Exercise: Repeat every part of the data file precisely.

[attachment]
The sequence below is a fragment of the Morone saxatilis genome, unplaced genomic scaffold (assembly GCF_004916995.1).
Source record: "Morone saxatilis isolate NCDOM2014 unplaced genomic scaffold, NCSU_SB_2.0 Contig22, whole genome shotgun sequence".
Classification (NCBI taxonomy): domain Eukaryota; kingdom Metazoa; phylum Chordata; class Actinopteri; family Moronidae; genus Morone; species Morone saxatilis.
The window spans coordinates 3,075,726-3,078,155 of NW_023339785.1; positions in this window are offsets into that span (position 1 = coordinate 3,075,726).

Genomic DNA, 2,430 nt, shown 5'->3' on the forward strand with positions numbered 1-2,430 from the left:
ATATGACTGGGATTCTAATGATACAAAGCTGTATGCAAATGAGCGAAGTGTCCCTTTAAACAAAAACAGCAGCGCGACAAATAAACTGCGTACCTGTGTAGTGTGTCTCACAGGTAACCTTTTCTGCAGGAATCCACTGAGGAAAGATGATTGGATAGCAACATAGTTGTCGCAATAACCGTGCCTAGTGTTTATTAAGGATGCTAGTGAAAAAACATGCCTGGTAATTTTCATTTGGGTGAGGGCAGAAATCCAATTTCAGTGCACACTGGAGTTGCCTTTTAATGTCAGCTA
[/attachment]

The sequence below is a fragment of the Morone saxatilis genome, unplaced genomic scaffold (assembly GCF_004916995.1).
Source record: "Morone saxatilis isolate NCDOM2014 unplaced genomic scaffold, NCSU_SB_2.0 Contig22, whole genome shotgun sequence".
Classification (NCBI taxonomy): domain Eukaryota; kingdom Metazoa; phylum Chordata; class Actinopteri; family Moronidae; genus Morone; species Morone saxatilis.
The window spans coordinates 3,075,726-3,078,155 of NW_023339785.1; positions in this window are offsets into that span (position 1 = coordinate 3,075,726).

Genomic DNA, 2,430 nt, shown 5'->3' on the forward strand with positions numbered 1-2,430 from the left:
ATATGACTGGGATTCTAATGATACAAAGCTGTATGCAAATGAGCGAAGTGTCCCTTTAAACAAAAACAGCAGCGCGACAAATAAACTGCGTACCTGTGTAGTGTGTCTCACAGGTAACCTTTTCTGCAGGAATCCACTGAGGAAAGATGATTGGATAGCAACATAGTTGTCGCAATAACCGTGCCTAGTGTTTATTAAGGATGCTAGTGAAAAAACATGCCTGGTAATTTTCATTTGGGTGAGGGCAGAAATCCAATTTCAGTGCACACTGGAGTTGCCTTTTAATGTCAGCTA